Build more independent learners by integrating instruction and assessment on proper study practices into your homework, assignments, and tests. The online questions are automatically graded in Hawkes so you have time to do what you do best: teach!

These questions promote students’ positive academic mindsets by encouraging better academic behaviors. Students will learn how to:

  • rework class notes on their own
  • control test anxiety
  • understand and improve their memory process
  • use positive self-talk
  • coordinate a Supplemental Instruction study group
  • get the most out of online text, tests, and homework
  • and more!

FREE Study Skills Assessment
When you adopt Winning at Mathyour students will also receive the Math Study Skills Evaluation—an ungraded, penalty-free assessment that asks students to reflect on their test-taking, study, and homework habits before providing feedback on how to improve these skills.

Get in touch with us today at 1-800-426-9538 to learn more!

More simulations, stat!

Remember that in the appendix of your courseware, great resources for student engagement help you bring the real world into your classroom! Check out two examples:

1. Direct Mail Game

In the game, students assume the role of a direct mail marketing manager for a company that markets inexpensive computer software. Their task is to develop a mailing strategy by finding mailing lists that will produce sufficient sales to be profitable.

The game provides an environment in which students apply statistical concepts while making business decisions.

While students can explore the game on their own, we recommend playing it in class.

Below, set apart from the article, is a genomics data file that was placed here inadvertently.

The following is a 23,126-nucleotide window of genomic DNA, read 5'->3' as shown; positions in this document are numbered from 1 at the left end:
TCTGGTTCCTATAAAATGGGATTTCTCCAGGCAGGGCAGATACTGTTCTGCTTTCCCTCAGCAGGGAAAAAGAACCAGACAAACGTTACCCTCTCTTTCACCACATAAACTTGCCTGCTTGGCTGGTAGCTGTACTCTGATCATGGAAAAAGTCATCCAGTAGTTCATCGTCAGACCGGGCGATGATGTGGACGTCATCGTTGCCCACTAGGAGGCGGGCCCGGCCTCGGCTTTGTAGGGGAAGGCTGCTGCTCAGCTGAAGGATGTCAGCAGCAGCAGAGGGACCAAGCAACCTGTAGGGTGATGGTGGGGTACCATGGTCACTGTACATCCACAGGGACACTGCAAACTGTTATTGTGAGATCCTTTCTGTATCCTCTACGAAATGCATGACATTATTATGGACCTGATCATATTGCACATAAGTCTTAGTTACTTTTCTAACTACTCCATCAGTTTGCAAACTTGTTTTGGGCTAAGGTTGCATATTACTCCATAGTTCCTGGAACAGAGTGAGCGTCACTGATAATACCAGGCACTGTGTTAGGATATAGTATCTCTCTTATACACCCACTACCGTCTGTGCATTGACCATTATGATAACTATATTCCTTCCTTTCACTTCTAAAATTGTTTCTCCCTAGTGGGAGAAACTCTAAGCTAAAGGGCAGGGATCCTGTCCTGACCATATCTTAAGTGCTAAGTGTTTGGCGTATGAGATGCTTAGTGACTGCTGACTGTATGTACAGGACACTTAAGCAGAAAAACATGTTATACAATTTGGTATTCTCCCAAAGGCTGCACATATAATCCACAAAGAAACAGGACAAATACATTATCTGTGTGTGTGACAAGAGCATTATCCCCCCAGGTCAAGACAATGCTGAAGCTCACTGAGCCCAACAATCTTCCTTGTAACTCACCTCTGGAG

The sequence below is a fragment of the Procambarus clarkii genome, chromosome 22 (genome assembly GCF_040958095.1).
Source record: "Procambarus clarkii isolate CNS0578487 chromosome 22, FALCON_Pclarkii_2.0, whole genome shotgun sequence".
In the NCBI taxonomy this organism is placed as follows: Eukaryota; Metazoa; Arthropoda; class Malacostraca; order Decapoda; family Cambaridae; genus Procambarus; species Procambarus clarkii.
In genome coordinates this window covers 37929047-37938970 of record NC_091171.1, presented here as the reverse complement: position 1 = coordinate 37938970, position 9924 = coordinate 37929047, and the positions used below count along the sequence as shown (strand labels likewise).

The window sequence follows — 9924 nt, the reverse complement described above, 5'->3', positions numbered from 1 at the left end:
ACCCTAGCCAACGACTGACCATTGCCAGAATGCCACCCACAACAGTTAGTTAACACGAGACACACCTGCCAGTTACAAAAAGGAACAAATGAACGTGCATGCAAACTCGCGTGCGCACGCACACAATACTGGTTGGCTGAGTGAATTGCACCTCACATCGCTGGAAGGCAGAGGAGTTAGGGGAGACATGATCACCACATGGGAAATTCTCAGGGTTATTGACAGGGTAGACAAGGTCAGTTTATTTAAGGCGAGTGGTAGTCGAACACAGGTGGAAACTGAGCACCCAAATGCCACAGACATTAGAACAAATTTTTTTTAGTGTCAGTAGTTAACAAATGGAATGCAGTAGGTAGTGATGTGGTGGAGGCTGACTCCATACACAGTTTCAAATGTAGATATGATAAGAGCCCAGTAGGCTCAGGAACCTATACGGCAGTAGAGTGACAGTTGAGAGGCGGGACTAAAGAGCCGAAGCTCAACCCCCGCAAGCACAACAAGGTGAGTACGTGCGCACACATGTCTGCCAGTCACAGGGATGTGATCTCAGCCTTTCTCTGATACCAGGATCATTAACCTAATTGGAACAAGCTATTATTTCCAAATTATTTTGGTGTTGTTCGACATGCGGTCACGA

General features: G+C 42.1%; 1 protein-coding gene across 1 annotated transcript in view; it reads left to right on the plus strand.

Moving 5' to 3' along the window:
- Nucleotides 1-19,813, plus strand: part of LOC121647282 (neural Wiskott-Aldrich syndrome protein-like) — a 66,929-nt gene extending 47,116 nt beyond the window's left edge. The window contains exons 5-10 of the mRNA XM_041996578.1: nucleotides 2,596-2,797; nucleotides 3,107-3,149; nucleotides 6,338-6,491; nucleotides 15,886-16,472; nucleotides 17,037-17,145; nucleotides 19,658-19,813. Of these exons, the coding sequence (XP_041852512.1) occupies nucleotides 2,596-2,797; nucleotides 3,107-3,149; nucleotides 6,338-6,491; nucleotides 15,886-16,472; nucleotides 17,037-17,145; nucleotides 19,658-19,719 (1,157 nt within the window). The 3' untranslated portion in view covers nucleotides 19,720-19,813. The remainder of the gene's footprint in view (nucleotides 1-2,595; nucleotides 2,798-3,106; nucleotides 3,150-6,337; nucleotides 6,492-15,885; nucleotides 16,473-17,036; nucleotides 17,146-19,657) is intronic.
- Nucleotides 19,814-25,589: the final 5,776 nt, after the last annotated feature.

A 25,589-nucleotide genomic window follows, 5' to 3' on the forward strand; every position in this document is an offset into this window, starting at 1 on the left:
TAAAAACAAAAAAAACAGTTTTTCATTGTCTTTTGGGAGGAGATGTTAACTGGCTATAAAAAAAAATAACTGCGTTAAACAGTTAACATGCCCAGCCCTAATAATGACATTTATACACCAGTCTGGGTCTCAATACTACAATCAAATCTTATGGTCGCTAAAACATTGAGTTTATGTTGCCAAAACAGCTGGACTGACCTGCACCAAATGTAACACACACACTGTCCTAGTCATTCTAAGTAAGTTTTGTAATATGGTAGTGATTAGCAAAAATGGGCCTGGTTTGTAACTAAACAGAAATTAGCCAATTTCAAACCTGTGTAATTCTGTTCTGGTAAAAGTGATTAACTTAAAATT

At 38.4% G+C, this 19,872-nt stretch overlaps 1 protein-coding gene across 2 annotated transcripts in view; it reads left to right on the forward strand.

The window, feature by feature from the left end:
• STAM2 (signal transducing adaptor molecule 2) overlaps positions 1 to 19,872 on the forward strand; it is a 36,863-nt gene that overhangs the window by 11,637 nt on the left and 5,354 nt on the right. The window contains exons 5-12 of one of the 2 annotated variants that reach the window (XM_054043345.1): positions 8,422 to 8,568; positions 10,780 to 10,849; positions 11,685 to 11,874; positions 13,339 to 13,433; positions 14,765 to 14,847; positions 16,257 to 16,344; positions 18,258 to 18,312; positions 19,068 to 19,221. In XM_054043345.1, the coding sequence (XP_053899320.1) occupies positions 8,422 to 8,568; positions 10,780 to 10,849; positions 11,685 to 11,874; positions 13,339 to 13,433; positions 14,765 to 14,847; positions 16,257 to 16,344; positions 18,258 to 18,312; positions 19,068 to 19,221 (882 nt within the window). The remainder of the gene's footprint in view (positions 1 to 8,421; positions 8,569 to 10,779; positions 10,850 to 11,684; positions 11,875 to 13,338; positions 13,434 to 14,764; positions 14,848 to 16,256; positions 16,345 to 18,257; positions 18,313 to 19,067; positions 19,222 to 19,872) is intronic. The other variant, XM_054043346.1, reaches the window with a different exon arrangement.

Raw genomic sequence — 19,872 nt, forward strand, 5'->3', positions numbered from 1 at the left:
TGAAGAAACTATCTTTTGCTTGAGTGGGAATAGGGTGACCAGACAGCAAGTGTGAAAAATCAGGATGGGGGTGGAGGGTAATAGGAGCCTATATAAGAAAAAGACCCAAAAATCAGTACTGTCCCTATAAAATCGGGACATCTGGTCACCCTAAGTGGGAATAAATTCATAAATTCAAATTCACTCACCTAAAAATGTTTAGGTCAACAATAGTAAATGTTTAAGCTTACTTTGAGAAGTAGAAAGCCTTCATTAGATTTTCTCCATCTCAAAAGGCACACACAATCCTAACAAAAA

Dr. Hawkes created this game when he was a statistics professor. He says that this lesson was always his students’ favorite each semester.

A row of lists 1-3 shows each list's price, number, and how many sampled. Below that, the mailing results are displayed, including the list number, cost per name, sample size, number of responses and their data, the mailing costs, the old balance, profit, and new balance. The cash on hand is displayed below, which is $19,968.50.

2. Name That Distribution

Name that Distribution is a concept builder that strengthens analytical skills in distribution recognition and data analysis.

Students view the histogram, frequency, statistics, and sample data of a distribution. They can increase the number of intervals and choose to view a hint if they’re unsure of the answer. As they play with the different options to analyze the data, students combine that information to make an educated guess about the distribution type.

Check out a hint:
A text box called Hints is shown, which more information on uniform distributions. It displays the theoretical variance, and explains how to identify this distribution type.

Below is an example of a distribution type:

A histogram is shown. Below it is the question "What type of distribution is described by the sample?" with the multiple choice options of uniform, normal, exponential, chi-square, Poisson, and mystery. An arrow points to the answer uniform, and another arrow points to a submit button.
Students new to this kind of data analysis will begin to understand how they can apply this knowledge to the many real-world scenarios that they can evaluate through detecting typical or skewed data.

The Direct Mail lesson is available in:

  • Discovering Statistics Appendix A.9